Muppets can do much more than educate youngsters and reinvent Vaudeville-style variety shows for a new generation. The particular combination of puppetry and filmmaking that Jim Henson devoted himself to is also uniquely suited to fantasy world-building, as the second installment of Muppets, Music & Magic: Jim Henson’s Legacy demonstrates.
The day-long program will climax at 7 p.m. with back-to-back screenings of two of the brightest spots of ’80s fantasy film, The Dark Crystal and Labyrinth, both of which owe a great deal to designer Brian Froud.
1982’s The Dark Crystal is an incredible visual accomplishment, creating an entire alien world without a single human being visible (Unless you count those long-shots of Jen running). The story seems birthed of the same post-Toelkein, Joseph Campbell-ian spirit of the ’70s that Star Wars was, focusing as it does on an invented universal myth. And it’s a myth that comes complete with a New Age-y lesson about living with others that wouldn’t be out of place on Sesame Street.
Half-Fraggle, half-elf looking hero Jen is a “Gelfling,” seemingly the last of his race. He’s lived in harmony with the benevolent four-armed, mammalian dinosaur-looking Mystics his whole life, but when a celestial event threatens to change the balance of power on his world, he learns he’s the chosen one, and that he must set out on a quest involving the titular doodad, lest the decadent Skeksis become all-powerful.
None of that is really all that important though, at least not as important as the remarkable menagerie of creatures directors Jim Henson and Frank Oz parade across the screen: Roly-poly tumbleweed with teeth Fizzgig, stilt monsters the Landstriders, beetle-like enforcers the Garthim and, the jewel in the Dark Crystal’s design crown, the rotting-bird carcass puppets with baroque fashion tastes, the Skesis.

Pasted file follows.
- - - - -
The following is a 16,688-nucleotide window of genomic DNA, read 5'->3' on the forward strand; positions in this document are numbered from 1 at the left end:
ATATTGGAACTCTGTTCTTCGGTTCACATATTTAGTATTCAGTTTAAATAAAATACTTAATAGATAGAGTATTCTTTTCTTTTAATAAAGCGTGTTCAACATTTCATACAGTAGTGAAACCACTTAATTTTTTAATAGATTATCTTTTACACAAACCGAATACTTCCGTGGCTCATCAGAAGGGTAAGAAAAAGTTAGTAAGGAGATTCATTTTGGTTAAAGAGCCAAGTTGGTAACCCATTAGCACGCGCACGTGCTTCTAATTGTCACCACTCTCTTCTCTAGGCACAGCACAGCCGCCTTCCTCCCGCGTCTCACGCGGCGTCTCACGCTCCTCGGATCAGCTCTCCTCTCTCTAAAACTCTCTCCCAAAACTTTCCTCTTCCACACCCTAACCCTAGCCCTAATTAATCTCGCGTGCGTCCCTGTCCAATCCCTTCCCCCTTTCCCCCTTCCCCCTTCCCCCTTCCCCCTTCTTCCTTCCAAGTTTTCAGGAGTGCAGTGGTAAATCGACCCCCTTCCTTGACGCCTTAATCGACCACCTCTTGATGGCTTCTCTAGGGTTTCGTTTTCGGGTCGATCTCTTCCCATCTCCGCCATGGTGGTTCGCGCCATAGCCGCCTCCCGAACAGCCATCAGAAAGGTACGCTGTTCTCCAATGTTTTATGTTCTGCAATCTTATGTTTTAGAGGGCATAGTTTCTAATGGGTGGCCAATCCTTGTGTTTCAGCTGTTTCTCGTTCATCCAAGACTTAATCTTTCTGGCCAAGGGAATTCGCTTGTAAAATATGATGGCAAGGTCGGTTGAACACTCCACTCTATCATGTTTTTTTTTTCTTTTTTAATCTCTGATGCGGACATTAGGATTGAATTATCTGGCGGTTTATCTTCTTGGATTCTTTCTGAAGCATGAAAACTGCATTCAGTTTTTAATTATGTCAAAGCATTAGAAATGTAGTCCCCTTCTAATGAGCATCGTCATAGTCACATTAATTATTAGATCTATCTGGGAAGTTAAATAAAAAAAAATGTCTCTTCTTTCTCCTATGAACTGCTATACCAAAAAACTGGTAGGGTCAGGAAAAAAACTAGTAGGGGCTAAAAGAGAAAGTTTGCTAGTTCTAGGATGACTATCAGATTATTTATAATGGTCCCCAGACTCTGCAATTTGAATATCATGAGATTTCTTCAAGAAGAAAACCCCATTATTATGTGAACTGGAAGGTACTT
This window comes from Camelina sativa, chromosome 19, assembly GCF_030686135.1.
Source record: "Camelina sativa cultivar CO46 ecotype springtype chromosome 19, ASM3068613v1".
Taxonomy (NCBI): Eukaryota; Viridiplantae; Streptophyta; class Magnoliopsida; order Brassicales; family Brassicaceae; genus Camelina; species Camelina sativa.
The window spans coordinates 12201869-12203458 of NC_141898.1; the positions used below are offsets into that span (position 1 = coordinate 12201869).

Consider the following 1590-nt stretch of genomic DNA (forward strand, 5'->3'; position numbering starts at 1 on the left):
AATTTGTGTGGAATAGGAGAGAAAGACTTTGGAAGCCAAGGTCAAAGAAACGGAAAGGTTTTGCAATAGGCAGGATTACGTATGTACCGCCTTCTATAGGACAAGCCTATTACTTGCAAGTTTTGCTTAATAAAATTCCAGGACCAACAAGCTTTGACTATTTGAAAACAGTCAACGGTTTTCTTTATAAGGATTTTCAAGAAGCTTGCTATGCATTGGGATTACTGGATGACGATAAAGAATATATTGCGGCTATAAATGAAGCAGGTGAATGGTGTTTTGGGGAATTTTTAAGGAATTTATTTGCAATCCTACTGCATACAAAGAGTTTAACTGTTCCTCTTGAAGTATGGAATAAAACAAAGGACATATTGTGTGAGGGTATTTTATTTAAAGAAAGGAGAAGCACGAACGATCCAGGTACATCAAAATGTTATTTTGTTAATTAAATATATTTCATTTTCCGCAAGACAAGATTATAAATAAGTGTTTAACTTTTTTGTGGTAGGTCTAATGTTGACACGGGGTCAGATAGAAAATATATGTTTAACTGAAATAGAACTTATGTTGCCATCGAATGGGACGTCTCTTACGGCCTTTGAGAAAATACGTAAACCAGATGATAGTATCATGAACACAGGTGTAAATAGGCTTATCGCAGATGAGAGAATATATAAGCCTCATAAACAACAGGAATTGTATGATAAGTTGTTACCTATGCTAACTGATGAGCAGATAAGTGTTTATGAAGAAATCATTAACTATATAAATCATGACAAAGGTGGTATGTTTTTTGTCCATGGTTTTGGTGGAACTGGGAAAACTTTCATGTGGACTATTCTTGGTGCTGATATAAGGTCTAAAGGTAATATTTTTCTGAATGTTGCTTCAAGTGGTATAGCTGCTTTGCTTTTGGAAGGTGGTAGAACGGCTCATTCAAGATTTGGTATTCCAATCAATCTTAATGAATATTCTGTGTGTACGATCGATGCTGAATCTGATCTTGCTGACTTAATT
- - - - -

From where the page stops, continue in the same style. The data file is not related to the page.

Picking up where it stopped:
That’s followed at 8:45 by the more narratively complex 1986 adventure/fairy tale/musical Labyrinth, in which 16-year-old Jennifer Connelly loses her baby brother to Goblin King David Bowie. To get him back, she must make her way through the inventive perils of the world of the labyrinth. Watching her back are horned, Wookie-like Ludo, ugly dwarf Hoggle and Quixotic dog knight Sir Didymus, whose steed is another dog (Which still blows my mind…that’s like seeing a talking horse riding another horse, or a human knight riding around on a guy crawling on all fours). It should make for particularly interesting viewing on the other side of Guillermo del Toro’s Pan’s Labyrinth, which played with several of the same fairy tale themes and plot points.
The program will begin at 10:30 a.m. with “Muppet Fairytales,” which will feature a collection of Muppet-ized fairytale re-tellings from various televsion shows. That’s followed by a couple of documentaries, Dog City (which is kinda like Guys and Dolls, if it were called Dogs and Dogs instead, but not really) and a pretty incredible episode of The Storyteller.
The second and final day of Muppets, Music & Magic: The Legacy of Jim Henson will be playing in the Wexner Center’s Film/Video theater Saturday, March 24. For more info, visit wexarts.org.